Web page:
The IT technologies are continously developed according to the new programmes’ requirements too.

Now on that scheme also the EU funds can be easier accessed by the companies by that kind of credit construction. There is an ongoing discussion that a newer construction should be be developed enforcing processing, mainly food processing enterprises.

  • Weaknesses/bottlenecks of the measure:

It is not targeting especially restructuring cases, it helps companies to overcome liquidity problems.

The increasing credit limits are generating higher risks for companies, and the investment credits also increase risk factors and require more foresight from the companies. Some sources also mention that the state funded coverage of the increased credit limits were uncertain.

  • Was the instrument formally monitored/evaluated? If so, please specify (by whom, how, what were the finding and how were the findings used etc.)

KA-VOSZ and also the Ministry for National Economy both permanently monitor and analise the Programme.

A jubilee has been held in April 2010, where all participants jugded the programme as a success story.

  • Weblink:

http://www.kavosz.hu/ceginformacio

  • Information sources used for filling this section:

http://www.kavosz.hu/ceginformacio

http://videotar.mtv.hu/Videok/2012/04/19/23/10_eves_a_Szechenyi_kartya.aspx

http://www.kormany.hu/hu/nemzetgazdasagi-miniszterium/hirek

http://www.kormany.hu/hu/nemzetgazdasagi-miniszterium/hirek/tiz-eves-a-szechenyi-kartya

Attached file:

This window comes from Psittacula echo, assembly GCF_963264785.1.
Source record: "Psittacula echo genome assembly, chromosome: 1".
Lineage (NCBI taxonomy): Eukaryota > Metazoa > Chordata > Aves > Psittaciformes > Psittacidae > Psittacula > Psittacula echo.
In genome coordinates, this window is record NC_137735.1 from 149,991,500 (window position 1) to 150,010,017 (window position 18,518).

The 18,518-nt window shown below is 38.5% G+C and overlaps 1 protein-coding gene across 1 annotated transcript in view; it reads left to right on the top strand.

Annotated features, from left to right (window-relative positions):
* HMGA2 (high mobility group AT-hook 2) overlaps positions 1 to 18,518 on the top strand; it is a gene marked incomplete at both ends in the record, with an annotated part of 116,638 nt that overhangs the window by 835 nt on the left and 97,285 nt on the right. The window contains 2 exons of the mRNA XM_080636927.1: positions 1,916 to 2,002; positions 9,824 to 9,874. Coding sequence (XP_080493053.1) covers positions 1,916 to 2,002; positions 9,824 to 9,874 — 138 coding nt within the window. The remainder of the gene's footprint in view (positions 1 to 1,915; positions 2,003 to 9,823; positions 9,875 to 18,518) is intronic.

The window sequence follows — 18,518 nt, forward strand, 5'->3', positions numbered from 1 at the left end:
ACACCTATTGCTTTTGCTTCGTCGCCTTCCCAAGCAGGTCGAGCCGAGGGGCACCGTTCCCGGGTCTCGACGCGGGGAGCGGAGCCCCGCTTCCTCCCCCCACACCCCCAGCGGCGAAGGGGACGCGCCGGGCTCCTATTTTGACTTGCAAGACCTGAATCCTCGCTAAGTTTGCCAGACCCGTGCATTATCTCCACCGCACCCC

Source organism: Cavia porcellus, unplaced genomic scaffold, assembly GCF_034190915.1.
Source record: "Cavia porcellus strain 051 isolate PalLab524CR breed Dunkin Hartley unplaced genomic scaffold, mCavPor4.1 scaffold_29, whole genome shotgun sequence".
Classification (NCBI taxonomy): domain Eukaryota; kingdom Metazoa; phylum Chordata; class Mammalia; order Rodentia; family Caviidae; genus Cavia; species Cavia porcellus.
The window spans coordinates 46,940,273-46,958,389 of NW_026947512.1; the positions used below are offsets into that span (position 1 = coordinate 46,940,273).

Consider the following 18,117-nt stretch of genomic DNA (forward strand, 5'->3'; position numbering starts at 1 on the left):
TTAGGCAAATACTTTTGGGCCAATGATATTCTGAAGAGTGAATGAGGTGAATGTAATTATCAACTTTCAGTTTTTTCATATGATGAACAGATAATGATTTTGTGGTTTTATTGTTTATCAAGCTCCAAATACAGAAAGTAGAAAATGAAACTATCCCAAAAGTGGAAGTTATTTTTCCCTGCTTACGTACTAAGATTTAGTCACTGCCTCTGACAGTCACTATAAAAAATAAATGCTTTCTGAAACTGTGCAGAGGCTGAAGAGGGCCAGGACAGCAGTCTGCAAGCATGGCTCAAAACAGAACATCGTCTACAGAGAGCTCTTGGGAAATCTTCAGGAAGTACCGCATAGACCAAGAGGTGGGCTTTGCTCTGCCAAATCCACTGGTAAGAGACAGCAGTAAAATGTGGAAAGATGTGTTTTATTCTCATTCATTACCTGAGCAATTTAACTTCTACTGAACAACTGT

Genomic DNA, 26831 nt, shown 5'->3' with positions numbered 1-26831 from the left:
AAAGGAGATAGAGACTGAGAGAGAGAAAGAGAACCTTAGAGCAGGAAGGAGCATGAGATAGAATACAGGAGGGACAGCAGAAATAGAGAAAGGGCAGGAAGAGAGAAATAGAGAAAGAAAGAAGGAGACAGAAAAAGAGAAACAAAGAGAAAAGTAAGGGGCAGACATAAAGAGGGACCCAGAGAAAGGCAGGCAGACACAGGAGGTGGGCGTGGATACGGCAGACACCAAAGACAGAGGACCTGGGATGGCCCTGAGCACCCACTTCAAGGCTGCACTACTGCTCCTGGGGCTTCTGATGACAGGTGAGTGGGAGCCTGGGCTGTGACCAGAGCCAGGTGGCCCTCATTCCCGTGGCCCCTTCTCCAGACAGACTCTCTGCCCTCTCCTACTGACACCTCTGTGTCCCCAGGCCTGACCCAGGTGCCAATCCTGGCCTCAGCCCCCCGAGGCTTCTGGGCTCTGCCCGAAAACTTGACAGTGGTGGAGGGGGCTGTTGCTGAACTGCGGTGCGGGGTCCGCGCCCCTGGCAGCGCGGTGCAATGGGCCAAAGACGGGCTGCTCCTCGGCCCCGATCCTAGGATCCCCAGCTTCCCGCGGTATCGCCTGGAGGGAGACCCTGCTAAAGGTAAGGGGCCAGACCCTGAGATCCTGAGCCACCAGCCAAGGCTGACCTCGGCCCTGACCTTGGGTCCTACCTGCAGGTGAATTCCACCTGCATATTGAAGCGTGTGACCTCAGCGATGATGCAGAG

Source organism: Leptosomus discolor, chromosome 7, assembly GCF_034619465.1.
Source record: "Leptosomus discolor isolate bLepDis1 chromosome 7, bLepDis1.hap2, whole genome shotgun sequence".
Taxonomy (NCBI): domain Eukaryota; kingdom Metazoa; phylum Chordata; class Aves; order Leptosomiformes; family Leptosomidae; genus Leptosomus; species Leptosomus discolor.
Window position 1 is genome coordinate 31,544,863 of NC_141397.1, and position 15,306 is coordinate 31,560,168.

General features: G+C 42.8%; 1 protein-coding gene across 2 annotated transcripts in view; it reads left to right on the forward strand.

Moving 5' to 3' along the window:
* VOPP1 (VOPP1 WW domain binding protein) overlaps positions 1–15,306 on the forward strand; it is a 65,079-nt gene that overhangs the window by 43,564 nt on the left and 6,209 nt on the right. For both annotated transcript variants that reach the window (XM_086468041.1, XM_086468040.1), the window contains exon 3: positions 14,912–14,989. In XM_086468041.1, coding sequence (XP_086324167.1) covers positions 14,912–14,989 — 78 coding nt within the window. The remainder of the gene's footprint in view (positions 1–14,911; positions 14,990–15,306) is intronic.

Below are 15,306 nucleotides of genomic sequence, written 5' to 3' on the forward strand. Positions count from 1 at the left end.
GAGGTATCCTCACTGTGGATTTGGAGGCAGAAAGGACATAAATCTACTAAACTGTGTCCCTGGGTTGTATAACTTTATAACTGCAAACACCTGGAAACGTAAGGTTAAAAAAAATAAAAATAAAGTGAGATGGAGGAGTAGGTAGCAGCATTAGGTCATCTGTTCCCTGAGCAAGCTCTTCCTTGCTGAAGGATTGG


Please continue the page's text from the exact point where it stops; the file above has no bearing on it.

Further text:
http://www.nepszava.hu/articles/article.php?id=332317&referer_id=friss#null

http://hvg.hu/kkv/20110427_Szechenyi_Terv_palyazat_kkv_tamogatas

Commentary

The SME sector is acceped as an important sector of the Hungarian economy since at least 10 – 15 years now. Nearly all governments were developing support measures for them. However, during the time of the social-liberal governments, the main focus has been more on strengthening the larger economic entities. After accession to the EU (but also in preaccession times) a number of funds (EU cofinanced) were available for economic development. The focus has been changing with the changing governments and depending on their priorities sometimes it was at regional development, sometimes at employment development, sometimes at modernisation of the economy. As the number of SMEs is high in Hungary the incentives of the governments reached also those companies. Practically this was a side effect of each government’s economic policy. As governments were most of the time changing every four years, focuses were changing quite frequently that hindered continuity. Some employer organisations (often weaker by numbers and lobby capacity) were interested in SME development, while others were representatives of the larger companies which did not really deal with the subject. Employees’ representatives are traditionally weak in organising SMEs, so the interest in strengthening SMEs has always been low. The breakthrough of the crises led to a policy of reducing expenditures which led to a decline in supporting SMEs in restructuring. The recent government´s aim is to strengthen the Hungarian owned companies. This potentially could lead to an increasing level of SME (restructuring) support. However, the needs of meeting the Maastricht criteria and the pressure of the IMF results in that only a few support measures can be cofinanced. As tripartite social dialogue and involvement of social partners in consulting economic policy is not a strength of the recent government, measures are not consulted prior to taking decisions. The result is that SMEs are lacking support, which affects the entire economy and deepens the economic downturn in Hungary.

Ildikó Krén, Solution4.org,Adrienne Bálint, director for social dialogue, Confederation of Hungarian Employers and Industrialists (MGYOSZ-BusinessHungary)

Sources: Official information of National Reconciliation CouncilPosition papers of MGYOSZ-BusinessHungary, VOSZ, OKISZ-Hungarian Industrial Association and Hungarian Association of Craftmen’s Corporations (Ipartestületek Országos Szövetsége, IPOSZ)